Effects of daytime melatonin infusion in young adults
American Journal of Physiology. Endocrinology and Metabolism
Van den Heuvel, Cameron J., David J. Kennaway, and Drew Dawson. Effects of daytime melatonin infusion in young adults. Am. J. Physiol. 275 (Endocrinol. Metab. 38): E19-E26, 1998.-Daytime oral melatonin typically exerts soporific and thermoregulatory effects; however, it is not clear whether these effects reflect the normal physiological response to endogenous nocturnal melatonin production. We infused melatonin at doses that produced physiological and supraphysiological steady-state levels in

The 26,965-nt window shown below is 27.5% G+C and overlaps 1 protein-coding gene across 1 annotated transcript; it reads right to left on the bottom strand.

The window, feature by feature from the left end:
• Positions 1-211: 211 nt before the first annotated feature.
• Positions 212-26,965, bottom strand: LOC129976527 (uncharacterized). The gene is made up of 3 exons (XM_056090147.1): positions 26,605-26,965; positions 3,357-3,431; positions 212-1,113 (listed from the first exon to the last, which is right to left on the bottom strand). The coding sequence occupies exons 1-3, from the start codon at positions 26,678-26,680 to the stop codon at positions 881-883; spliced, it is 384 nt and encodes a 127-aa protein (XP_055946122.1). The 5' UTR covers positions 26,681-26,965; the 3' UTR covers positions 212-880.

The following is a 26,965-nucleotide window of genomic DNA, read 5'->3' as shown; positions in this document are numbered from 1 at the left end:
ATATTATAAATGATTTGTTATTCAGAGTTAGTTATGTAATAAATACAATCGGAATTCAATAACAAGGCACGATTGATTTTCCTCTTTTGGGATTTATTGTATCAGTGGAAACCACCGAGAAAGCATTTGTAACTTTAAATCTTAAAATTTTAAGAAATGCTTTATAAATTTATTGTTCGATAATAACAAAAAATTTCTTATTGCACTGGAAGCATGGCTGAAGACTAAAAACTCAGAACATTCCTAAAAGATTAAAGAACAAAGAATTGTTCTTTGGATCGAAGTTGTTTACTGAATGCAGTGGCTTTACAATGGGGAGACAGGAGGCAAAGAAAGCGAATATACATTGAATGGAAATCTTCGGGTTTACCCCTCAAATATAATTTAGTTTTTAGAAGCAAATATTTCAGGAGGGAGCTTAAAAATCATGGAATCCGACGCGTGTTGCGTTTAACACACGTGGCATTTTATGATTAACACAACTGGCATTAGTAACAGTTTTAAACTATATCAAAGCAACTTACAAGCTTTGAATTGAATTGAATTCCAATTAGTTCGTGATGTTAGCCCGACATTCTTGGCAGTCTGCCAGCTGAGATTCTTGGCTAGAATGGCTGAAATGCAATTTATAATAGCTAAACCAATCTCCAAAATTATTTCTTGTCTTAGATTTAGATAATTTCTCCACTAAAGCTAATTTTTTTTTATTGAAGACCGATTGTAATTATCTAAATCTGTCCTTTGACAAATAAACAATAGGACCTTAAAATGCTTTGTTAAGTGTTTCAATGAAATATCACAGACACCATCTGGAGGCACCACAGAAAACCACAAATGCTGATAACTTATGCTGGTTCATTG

... y-state levels in 24 young adults during two daytime bed rest protocols. From 1000 to 1630, subjects were infused intravenously with saline or melatonin in counterbalanced order. Each group of eight subjects received melatonin (and saline) infusions at one dose rate: 0.04 µg·h Ϫ1 · kg body wt Ϫ1 (low), 0.08 µg · h Ϫ1 ·kg Ϫ1 (medium), or 8.0 µg·h Ϫ1 ·kg Ϫ1 (high). Low and medium melatonin infusions produced plasma and saliva levels within the normal nocturnal range observed in young adults. These levels were not associated with any changes in rectal, hand, forehead, or tympanic temperatures or with subjective sleepiness. High melatonin produced supraphysiological plasma and saliva levels and was associated with a significant attenuation in the daytime increase in rectal temperature, significantly increased hand temperature, and greater sleepiness. It is not yet clear whether the thermoregulatory and soporific effects of daytime supraphysiological melatonin administration are equivalent to the physiological responses to endogenous melatonin. core temperature; thermoregulation; sleepiness; intravenous administration; soporific effects; physiology The costs of publication of this article were defrayed in part by the payment of page charges. The article must therefore be hereby marked "advertisement" in accordance with 18 U.S.C. Section 1734 solely to indicate this fact.